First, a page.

In those days Mary set out and went with haste to a Judean town in the hill country, where she entered the house of Zechariah and greeted Elizabeth. When Elizabeth heard Mary's greeting, the child leaped in her womb. And Elizabeth was filled with the Holy Spirit and exclaimed with a loud cry, "Blessed are you among women, and blessed is the fruit of your womb. And why has this happened to me, that the mother of my Lord comes to me? For as soon as I heard the sound of your greeting, the child in my womb leaped for joy. And blessed is she who believed that there would be a fulfillment of what was spoken to her by the Lord."
And Mary said,
"My soul magnifies the Lord,
and my spirit rejoices in God my Savior,
for he has looked with favor on the lowliness of his servant.
Surely, from now on all generations will call me blessed;
for the Mighty One has done great things for me,
and holy is his name.
His mercy is for those who fear him
from generation to generation.
He has shown strength with his arm;
he has scattered the proud in the thoughts of their hearts.
He has brought down the powerful from their thrones,
and lifted up the lowly;
he has filled the hungry with good things,
and sent the rich away empty.
He has helped his servant Israel,
in remembrance of his mercy,
according to the promise he made to our ancestors,
to Abraham and to his descendants forever." Luke 1:39-45(46-55)
The beauty of the Gospel of Luke is, for me, found in the first chapter. There is a labor of love going on as Luke recounts the birth of the Christ child. He wants to convey to us the particularity of the event, its unique context, and the pure beauty of the historicity of the moment. He wants us to know. He tells us at what moment these events take place. He defines relationships between the players and shows us how human they all are. He elevates those human beings who are playing such a significant role in the tale by allowing them to sing beautiful and elaborate canticles of praise that tell not only of God's action NOW, but also of God's steadfast activity in the past.
In Luke, it all makes sense. This young woman is going to give birth to a son, and her son will be the one whose life and very name give witness to the truth that "God Saves."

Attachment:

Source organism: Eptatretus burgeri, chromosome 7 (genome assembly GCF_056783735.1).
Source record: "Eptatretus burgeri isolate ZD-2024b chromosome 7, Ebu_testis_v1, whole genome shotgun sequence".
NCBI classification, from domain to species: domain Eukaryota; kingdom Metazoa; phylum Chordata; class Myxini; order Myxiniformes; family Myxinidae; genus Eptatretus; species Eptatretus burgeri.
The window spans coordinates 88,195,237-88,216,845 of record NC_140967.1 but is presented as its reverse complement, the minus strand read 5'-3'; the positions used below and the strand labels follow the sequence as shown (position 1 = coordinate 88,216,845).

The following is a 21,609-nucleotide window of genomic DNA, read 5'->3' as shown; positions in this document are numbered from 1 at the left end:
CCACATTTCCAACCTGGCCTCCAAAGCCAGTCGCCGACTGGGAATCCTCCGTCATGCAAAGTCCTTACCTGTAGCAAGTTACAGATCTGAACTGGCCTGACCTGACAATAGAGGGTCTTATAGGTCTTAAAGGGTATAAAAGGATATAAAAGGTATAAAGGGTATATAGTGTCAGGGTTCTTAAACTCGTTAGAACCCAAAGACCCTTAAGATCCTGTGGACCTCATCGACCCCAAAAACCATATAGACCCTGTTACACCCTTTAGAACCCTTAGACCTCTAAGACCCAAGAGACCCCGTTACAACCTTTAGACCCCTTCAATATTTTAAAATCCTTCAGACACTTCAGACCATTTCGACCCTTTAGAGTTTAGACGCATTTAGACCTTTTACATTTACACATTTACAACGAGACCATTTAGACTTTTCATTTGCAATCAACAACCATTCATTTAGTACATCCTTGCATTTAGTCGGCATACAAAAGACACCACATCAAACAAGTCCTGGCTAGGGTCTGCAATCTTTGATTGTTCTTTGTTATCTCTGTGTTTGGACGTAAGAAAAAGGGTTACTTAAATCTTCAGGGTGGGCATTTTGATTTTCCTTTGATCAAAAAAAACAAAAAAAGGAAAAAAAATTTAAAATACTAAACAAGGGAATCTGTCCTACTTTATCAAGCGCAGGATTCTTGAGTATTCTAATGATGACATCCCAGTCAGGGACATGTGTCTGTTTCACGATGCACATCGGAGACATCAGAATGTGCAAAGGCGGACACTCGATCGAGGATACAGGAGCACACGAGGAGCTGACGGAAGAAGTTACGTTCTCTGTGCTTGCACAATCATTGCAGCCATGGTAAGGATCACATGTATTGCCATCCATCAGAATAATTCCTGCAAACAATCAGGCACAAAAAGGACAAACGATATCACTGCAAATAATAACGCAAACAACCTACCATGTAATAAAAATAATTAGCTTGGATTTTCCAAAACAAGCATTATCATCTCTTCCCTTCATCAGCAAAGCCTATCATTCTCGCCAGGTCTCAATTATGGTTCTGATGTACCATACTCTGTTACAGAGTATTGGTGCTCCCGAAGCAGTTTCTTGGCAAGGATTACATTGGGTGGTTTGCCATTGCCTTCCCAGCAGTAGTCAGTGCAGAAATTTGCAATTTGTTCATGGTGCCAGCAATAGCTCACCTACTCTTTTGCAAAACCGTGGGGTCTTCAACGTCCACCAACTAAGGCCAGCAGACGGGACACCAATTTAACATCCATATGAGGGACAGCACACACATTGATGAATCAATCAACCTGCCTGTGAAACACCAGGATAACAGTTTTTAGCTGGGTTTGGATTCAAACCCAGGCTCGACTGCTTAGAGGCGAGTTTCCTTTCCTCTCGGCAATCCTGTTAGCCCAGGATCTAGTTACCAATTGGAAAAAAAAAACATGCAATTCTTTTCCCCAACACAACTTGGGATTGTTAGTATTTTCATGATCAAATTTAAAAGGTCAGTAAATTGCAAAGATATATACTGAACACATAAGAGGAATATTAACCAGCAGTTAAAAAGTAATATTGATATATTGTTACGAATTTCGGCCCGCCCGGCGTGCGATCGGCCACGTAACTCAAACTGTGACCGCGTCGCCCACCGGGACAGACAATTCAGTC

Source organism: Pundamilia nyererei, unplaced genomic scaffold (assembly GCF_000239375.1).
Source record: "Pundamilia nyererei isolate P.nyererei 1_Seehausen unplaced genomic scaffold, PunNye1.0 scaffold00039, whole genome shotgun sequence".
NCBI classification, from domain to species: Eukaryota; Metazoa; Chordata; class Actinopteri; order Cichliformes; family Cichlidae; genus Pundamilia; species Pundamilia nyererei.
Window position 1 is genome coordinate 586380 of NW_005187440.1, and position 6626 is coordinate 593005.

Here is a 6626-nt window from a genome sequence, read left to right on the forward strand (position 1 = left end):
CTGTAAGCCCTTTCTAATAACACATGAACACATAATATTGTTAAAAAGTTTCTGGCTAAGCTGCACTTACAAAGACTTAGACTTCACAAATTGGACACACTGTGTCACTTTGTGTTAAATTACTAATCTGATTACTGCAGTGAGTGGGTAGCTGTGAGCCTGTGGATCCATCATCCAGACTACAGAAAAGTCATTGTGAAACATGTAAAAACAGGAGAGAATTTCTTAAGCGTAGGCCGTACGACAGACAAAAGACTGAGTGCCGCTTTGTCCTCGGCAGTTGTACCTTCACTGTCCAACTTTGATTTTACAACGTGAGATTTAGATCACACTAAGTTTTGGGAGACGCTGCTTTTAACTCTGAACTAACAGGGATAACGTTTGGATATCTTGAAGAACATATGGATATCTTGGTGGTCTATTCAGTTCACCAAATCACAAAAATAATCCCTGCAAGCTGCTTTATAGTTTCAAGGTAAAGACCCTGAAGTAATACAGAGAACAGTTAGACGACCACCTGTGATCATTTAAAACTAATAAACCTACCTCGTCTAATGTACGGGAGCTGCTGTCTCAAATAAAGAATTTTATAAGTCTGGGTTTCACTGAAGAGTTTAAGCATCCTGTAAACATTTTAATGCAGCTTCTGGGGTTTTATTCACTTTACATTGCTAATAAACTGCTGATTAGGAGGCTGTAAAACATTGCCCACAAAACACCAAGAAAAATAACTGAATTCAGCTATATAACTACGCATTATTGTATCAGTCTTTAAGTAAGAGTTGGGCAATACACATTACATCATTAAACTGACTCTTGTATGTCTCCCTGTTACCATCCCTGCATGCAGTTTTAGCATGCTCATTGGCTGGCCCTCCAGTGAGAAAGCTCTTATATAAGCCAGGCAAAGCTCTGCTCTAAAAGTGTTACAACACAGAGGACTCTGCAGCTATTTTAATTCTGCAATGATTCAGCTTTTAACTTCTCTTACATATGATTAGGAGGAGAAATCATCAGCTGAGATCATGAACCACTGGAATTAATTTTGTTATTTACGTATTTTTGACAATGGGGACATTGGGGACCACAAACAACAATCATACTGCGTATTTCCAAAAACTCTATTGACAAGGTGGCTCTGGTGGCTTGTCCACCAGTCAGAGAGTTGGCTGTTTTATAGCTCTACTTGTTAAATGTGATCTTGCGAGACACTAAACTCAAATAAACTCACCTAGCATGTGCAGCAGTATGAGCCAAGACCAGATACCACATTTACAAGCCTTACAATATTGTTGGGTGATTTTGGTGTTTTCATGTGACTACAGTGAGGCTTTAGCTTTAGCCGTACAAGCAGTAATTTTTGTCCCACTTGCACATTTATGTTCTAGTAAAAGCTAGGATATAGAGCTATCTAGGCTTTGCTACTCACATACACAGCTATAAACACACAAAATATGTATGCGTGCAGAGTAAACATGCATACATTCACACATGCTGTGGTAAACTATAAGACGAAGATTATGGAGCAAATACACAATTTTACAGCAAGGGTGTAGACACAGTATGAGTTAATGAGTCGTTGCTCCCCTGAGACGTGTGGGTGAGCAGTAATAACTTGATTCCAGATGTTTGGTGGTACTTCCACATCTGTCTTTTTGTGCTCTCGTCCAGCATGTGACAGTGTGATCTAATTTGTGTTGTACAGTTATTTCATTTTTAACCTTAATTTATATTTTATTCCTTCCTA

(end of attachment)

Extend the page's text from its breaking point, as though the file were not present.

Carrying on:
Such monumental and universe-inspiring things are happening, and yet somehow Luke manages to invite us into a close, family experience. It is awesome and intimate, all at once.
On top of all that, like the climactic phrase of a great symphony, comes an aria of grace sung by a young ingenue. Go back to the reading above, and read again Mary's words in response to Elizabeth's greeting. Place them in context. This girl is about to give birth, a girl who was probably just around 14 years old. She is full, of Spirit, of grace, of the wisdom that women find as they draw close to the moment of giving birth. She is full of a sort of authority that too often winds up being discounted by the world and the powers that be in it.
Her words give glory to God and articulate a testimony of humble submission to God's will. Her words display a sophisticated awareness of God's desire and love of the poor and lowly. Her insight reminds us that when we possess power, it is for the use of service and not for the expression of coercive might. She reminds us that we are ALL bound to each other as one human family descending through time. There is no Other. There is only Us, and to that Us comes the birth of her child. Her certainty in his role is born of a deep and profound faith, an understanding that God's mystery of interest in us does not fade through the eons and from our errancy....it only increases as the universe expands.
This young woman gets, understands, groks LOVE....and conveys that good news to us in these waning weeks of Advent.
Hers is the good news to share, and hers is the right to challenge us to become partners in that telling to the whole world.